In a week of deadly airstrikes and civilian deaths, Saudi Arabia adds school bus and 50 Yemeni children to the list
The late morning sun conspired with a cloudless blue sky to picturesquely frame the city of Dhahian in southern Saada province. Suddenly the serenity was broken by the loud piercing shriek of fighter jets over the quiet village, followed by a deafening explosion. When the thick black smoke finally began to dissipate, more than 20 mothers discovered a school bus carrying their children had been transformed into a hellish scene: choking dust, smoldering shops, and the charred corpses of children buried under the mangled school bus. Anguished moans and screams of grief and pain filled the air.
At a bed in the Jomhouri Hospital in Saada, four-year-old Mohammed was receiving first aid when he came to the realization that he was still alive but that more than 35 of his classmates, older and younger, lay dead in beds near him as if they were asleep. Others were lying in torn, blood-stained clothing along with school bags, fighting death in the same room.
Mohammed was one of the 80 civilians wounded on Thursday in fresh U.S.-Saudi strikes that targeted a school bus carrying children to summer camp on Dhahian’s outskirts in Yemen’s northwestern province of Saada.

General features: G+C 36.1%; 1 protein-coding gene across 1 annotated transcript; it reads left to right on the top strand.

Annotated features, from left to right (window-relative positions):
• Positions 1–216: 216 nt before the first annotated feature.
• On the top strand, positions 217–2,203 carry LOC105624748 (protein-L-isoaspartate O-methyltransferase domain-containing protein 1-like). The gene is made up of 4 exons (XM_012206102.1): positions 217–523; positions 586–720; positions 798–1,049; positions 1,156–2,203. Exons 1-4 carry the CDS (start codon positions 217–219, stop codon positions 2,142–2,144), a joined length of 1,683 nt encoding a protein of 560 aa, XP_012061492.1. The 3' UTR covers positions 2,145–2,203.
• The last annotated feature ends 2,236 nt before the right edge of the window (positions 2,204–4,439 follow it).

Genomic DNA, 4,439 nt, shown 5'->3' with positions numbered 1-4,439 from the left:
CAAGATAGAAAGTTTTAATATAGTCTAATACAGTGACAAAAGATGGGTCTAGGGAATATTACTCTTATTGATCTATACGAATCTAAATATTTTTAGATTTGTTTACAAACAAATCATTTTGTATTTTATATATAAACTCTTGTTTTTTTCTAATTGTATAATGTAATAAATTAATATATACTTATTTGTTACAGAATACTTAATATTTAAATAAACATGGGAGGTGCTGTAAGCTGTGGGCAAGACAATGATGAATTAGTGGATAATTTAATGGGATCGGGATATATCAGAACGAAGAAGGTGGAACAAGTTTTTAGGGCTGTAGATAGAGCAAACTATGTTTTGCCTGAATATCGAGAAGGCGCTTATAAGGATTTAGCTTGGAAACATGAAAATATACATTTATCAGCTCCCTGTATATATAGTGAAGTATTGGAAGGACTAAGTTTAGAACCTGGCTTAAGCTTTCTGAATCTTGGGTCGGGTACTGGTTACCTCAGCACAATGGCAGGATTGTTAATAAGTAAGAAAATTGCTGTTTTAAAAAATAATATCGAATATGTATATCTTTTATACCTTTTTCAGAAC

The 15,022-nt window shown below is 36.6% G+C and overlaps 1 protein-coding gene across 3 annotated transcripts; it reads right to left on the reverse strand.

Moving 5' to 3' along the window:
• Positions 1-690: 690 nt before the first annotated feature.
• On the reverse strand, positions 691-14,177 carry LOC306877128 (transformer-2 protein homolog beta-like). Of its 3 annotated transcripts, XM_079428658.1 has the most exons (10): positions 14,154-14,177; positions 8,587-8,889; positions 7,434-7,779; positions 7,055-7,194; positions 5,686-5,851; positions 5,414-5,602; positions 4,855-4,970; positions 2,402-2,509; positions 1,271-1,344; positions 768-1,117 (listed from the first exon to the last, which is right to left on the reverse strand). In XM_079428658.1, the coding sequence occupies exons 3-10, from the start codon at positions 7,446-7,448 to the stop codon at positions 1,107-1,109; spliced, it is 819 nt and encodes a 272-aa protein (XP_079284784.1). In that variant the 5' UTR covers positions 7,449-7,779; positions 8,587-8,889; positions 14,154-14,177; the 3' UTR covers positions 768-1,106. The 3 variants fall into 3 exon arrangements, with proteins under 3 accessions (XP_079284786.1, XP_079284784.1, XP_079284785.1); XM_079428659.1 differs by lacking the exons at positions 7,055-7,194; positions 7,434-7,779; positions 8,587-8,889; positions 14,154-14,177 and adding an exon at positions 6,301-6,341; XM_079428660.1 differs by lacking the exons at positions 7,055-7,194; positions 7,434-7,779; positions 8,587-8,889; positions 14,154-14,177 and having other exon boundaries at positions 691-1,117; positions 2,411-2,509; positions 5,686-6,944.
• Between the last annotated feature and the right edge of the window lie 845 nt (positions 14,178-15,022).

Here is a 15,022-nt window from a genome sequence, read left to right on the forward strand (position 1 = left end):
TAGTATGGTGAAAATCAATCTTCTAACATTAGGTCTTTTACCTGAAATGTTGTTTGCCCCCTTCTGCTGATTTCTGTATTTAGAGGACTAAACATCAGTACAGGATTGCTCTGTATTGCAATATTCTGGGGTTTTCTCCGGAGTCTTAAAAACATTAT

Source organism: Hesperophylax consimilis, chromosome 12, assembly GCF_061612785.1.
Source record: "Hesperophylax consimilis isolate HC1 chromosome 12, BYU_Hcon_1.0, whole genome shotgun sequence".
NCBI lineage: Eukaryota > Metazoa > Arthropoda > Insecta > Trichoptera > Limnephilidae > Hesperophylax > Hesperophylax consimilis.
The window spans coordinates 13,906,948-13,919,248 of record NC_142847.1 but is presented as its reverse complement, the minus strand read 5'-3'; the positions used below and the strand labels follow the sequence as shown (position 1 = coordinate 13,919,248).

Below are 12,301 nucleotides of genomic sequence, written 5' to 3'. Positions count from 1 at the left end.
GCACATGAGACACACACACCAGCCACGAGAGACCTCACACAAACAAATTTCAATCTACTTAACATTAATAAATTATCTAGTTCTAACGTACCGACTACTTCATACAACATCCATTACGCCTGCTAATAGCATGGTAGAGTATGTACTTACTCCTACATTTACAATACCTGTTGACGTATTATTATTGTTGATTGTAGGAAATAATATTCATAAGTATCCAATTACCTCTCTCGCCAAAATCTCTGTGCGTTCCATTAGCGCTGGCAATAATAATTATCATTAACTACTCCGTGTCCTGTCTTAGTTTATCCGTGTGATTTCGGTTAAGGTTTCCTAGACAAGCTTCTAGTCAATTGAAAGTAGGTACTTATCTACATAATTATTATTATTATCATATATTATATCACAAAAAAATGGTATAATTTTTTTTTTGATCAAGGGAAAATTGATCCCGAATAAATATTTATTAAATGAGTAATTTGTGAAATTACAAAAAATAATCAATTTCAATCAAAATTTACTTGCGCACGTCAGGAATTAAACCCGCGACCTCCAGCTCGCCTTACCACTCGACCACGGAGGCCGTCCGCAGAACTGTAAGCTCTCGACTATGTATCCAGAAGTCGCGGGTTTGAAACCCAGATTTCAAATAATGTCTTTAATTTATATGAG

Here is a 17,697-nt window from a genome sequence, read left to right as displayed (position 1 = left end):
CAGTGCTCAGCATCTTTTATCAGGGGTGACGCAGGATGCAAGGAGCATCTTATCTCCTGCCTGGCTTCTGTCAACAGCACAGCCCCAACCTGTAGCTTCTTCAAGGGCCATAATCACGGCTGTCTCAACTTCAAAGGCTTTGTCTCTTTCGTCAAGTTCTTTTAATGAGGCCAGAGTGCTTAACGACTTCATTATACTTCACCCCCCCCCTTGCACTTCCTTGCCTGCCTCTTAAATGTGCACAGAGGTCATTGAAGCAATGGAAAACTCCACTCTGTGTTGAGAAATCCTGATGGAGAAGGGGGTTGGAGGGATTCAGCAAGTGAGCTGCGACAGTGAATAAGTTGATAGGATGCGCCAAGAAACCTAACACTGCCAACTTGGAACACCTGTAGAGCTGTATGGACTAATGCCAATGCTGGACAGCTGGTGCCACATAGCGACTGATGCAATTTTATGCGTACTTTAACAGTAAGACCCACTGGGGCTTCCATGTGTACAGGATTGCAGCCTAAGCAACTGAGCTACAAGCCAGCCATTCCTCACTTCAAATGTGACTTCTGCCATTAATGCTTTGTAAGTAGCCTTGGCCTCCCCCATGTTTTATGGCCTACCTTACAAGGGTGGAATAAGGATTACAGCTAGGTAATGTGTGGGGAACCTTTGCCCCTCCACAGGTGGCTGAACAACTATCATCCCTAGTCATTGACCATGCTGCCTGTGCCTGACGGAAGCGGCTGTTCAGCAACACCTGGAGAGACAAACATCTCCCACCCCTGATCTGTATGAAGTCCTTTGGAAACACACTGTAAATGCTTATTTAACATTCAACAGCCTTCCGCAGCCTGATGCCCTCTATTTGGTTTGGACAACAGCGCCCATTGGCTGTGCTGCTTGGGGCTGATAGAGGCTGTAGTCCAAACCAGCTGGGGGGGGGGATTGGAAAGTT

It was 8:30 a.m. when the explosion shattered the day. “What did these children do to deserve this?” a 32-year-old witness to the strike asked. Abdul-Ghani Nayeb, the head of the Health Department in Saada told MintPress more than 50 were killed and over 80 others were wounded as a result of the strike. Some were shoppers and passers-by, but most were children.
The owner of a nearby restaurant, Zaid Hussein Deib, cried out, “they were not Iranian experts,” as he scrambled past overturned plastic white tables and splintered blue tiles. “They were children; they were not carrying ballistic missiles.” Deib lost two sons in the attack.
The death toll is expected to rise, as many victims of the strike remain in critical condition and hospitals struggle to cope with a lack of medical supplies as a result of a Saudi coalition-imposed siege that began in 2015. The U.S.-backed, Saudi-led coalition’s blockade of Yemen has prevented medicine and other critical commodities from reaching around 8.4 million people. Al-Jomhouri hospital, already crowded with a number of wounded from previous airstrikes, has launched an urgent appeal for Yemeni citizens to donate blood.
The International Committee of the Red Cross (ICRC) said in a statement that the school bus was indeed carrying children. Johannes Bruwer, head of the delegation for the ICRC in Yemen, said in a tweet that most of the victims were under the age of 10.
WARNING: GRAPHIC VIDEO - Video shows the aftermath of the airstrike